HF 7499

Common Breast/Chest Feeding Concerns

Breast/Chest feeding is not always easy. There are many common conditions that can make providing milk for your baby a challenge. Some of these include sore or cracked nipples, plugged, or blocked milk ducts, engorgement, mastitis, and low milk production. Here are some ways to prevent and treat these conditions.

Sore or Cracked Nipples

Sore nipples are one of the most common breast/chest feeding complaints. Feeding and pumping should not hurt. The skin on your nipple should not break down. Mild tenderness, like the kind you may feel with your menstrual cycle, is common for the first week or two. Then, it should go away.

How to Prevent Sore Nipples when Breast/Chest Feeding

  • Feed baby often to prevent engorgement.

  • Keep the baby close and facing you during feeding, with a deep latch.

  • Release baby’s suction with your finger to break the latch.

  • If feeding still hurts after 30 seconds, release suction, and latch again.

  • Here is a helpful video on to help you get a proper latch:

How to Prevent Sore Nipples when Pumping

  • Put a small amount of nipple cream or olive oil on your nipple before pumping. This will help lubricate your nipple.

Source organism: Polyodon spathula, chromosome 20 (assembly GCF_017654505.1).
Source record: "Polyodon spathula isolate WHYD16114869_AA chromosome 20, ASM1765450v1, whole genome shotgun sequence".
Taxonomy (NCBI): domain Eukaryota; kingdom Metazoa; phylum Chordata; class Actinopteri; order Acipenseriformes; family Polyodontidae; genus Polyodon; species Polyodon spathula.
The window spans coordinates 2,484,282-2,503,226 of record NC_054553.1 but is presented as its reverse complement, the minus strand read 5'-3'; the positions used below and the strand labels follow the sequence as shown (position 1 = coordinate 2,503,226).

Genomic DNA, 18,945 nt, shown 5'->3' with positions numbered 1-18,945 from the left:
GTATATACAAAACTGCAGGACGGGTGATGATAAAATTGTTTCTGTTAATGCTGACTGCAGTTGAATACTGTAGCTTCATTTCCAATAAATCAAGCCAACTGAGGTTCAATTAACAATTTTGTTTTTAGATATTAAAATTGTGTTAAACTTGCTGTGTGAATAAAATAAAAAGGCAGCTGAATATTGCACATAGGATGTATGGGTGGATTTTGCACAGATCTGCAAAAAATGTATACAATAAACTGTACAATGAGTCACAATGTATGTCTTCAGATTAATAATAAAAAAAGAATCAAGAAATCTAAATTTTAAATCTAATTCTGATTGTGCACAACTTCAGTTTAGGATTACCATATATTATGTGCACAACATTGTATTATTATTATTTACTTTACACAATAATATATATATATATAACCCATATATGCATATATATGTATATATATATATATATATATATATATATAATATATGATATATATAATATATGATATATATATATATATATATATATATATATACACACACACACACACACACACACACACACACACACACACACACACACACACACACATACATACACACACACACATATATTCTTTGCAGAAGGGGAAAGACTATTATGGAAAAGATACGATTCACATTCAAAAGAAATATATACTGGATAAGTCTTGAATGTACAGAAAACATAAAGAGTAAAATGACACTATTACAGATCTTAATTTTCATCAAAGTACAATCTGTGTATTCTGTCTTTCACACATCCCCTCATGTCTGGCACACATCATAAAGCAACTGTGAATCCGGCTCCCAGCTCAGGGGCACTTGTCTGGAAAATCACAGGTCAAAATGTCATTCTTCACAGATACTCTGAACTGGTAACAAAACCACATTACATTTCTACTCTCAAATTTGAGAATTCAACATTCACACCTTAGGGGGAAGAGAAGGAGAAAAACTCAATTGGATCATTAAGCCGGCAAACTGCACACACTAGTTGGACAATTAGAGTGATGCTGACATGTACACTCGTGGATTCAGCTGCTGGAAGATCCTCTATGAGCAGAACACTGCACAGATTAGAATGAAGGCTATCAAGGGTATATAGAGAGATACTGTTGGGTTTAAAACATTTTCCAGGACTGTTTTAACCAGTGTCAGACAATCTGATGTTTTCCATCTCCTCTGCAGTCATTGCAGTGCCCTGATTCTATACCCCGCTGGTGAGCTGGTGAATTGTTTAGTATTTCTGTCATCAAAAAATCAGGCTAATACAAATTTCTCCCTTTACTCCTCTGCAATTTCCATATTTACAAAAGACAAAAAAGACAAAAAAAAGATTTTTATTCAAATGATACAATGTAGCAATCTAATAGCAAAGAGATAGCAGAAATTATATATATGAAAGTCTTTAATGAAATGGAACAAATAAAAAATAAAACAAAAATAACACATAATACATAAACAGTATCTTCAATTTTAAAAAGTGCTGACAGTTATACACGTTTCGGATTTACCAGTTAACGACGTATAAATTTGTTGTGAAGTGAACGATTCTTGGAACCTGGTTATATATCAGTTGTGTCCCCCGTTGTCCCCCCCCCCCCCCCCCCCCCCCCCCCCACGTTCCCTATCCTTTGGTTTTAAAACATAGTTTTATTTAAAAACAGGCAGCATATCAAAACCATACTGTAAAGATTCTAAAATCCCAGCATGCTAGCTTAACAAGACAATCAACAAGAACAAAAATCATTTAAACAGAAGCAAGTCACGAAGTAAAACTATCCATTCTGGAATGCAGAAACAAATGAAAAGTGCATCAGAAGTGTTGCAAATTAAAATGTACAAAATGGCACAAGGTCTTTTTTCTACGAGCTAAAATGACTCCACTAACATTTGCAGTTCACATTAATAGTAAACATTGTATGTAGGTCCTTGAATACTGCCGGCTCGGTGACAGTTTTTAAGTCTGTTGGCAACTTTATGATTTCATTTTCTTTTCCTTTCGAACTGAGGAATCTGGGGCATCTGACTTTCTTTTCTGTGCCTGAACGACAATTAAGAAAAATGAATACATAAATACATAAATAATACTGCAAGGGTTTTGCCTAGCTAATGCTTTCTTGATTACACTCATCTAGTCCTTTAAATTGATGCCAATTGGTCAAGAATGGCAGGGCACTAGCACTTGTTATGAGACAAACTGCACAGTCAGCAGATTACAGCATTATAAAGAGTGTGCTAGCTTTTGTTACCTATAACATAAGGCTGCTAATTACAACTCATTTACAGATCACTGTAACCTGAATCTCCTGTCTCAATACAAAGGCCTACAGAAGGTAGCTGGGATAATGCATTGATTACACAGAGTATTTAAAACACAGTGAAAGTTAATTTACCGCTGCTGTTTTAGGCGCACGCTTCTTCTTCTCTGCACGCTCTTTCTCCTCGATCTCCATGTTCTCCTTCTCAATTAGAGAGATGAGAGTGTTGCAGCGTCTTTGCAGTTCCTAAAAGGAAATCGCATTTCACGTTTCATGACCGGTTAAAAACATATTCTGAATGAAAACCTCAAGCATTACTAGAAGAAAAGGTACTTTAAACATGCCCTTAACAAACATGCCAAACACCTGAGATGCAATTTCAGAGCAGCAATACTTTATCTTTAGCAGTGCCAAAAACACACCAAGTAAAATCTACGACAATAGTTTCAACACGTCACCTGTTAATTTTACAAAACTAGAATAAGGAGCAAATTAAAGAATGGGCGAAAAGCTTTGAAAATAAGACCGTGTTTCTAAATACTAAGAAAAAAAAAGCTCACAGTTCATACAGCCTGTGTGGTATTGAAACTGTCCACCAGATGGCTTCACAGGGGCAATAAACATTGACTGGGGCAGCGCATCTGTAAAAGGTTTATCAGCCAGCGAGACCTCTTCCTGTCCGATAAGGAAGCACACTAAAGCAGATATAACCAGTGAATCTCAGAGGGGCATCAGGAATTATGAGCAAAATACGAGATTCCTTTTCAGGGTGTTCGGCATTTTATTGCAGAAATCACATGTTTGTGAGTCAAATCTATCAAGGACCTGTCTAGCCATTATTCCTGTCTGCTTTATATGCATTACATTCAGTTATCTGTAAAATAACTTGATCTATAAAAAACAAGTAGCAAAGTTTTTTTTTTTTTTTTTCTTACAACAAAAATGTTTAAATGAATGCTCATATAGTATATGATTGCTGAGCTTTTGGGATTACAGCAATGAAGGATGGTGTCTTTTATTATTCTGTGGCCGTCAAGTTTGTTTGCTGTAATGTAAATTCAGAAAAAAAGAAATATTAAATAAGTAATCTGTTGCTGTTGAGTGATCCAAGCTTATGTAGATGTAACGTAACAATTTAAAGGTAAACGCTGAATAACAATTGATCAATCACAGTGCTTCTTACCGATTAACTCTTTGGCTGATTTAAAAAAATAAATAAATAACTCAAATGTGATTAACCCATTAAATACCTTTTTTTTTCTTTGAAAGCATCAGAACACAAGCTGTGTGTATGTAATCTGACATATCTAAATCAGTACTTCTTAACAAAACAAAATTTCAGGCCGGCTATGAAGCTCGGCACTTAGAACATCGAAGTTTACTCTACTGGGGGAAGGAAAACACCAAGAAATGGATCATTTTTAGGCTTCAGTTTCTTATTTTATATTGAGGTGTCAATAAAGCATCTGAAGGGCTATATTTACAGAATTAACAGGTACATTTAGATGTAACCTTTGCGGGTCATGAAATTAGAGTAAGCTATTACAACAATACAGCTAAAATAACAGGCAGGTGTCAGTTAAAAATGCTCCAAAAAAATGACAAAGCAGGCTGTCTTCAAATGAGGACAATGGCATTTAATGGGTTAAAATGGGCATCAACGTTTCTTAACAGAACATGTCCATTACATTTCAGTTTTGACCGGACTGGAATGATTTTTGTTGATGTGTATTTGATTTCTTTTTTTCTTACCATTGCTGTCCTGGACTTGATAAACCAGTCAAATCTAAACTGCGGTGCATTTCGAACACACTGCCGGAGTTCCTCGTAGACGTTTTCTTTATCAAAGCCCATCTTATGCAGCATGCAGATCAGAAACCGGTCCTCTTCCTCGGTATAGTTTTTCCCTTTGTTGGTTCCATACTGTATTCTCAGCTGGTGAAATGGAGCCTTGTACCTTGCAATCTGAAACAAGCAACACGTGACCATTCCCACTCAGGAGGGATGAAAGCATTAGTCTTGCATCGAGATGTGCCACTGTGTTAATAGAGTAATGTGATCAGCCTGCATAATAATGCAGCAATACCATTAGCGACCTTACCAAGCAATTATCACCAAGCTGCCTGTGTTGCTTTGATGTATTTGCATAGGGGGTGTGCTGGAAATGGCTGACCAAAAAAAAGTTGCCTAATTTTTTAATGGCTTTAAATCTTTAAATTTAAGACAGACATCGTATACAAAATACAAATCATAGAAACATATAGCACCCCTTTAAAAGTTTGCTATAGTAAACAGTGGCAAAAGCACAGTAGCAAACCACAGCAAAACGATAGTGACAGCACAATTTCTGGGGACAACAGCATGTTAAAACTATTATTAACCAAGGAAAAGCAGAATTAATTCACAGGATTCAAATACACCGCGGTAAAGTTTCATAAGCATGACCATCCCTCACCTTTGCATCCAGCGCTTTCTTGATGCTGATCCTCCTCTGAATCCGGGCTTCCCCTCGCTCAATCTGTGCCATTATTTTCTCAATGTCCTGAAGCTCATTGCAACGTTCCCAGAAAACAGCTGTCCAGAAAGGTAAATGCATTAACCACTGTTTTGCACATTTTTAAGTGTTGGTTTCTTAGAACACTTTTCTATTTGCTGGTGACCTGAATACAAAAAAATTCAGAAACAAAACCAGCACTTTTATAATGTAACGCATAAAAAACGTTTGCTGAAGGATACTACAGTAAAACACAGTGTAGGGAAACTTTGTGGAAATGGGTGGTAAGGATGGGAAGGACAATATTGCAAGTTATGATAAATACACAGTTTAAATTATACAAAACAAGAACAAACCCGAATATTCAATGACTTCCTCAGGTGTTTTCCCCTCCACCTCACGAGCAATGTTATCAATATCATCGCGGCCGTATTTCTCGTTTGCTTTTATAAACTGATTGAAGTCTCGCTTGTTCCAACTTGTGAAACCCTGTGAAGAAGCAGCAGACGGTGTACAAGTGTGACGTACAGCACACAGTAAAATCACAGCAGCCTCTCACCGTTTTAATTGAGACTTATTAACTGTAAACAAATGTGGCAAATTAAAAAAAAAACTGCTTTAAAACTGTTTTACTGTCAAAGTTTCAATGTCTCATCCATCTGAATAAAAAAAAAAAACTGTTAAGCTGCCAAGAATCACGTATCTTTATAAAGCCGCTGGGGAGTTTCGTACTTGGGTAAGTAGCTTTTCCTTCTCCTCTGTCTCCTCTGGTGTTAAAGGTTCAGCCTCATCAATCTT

• Adjust the suction on the pump so you are comfortable.

  • Make sure the pump flange (funnel shaped piece) is a good fit. Pump for a few minutes and then watch your nipple. If areola is being pulled into the flange, you are more likely to feel pain. Your nipple should move freely back and forth in the flange while pumping, while also touching the sides of the flange.

  • Here is a video on fitting your pump flange correctly-


Treatment for Sore/Cracked Nipples

  • Try all the prevention tips.

  • If you are breast/chest feeding, start on the least tender side.

  • Try to relax during the feeding or pumping session.

  • Apply lanolin or olive oil to your nipple after feeding or pumping.

  • If there is an open crack, you may put purified lanolin or a nipple balm on your nipples. Then apply a nonstick pad, such as a Telfa or Curad pad, or parchment paper, so that the wound does not stick to your bra or breast pad.

  • Seek help from a lactation consultant.

Plugged or Blocked Milk Ducts

A plugged milk duct is an area of swelling in the breast. It is not a true ‘plug in a duct’. This swelling prevents milk from moving down the ducts. Plugged ducts occur because an area of the breast/chest is making more milk than what is being removed. A sudden decrease in the amount of milk being removed from the breast/chest days after
days of increased milk production can cause plugged areas to develop.

Symptoms of a Plugged Duct

Symptoms of a plugged duct may include:

  • A lump in the breast/chest that is tender, but no fever.

  • A tiny white spot on the nipple.

How to Prevent Plugged Ducts

Maintain a regular feeding or pumping routine daily. Your body will adjust milk production to prevent plugs.

How to Care for a Plugged Duct

  • Do not increase the frequency of feeding or pumping sessions.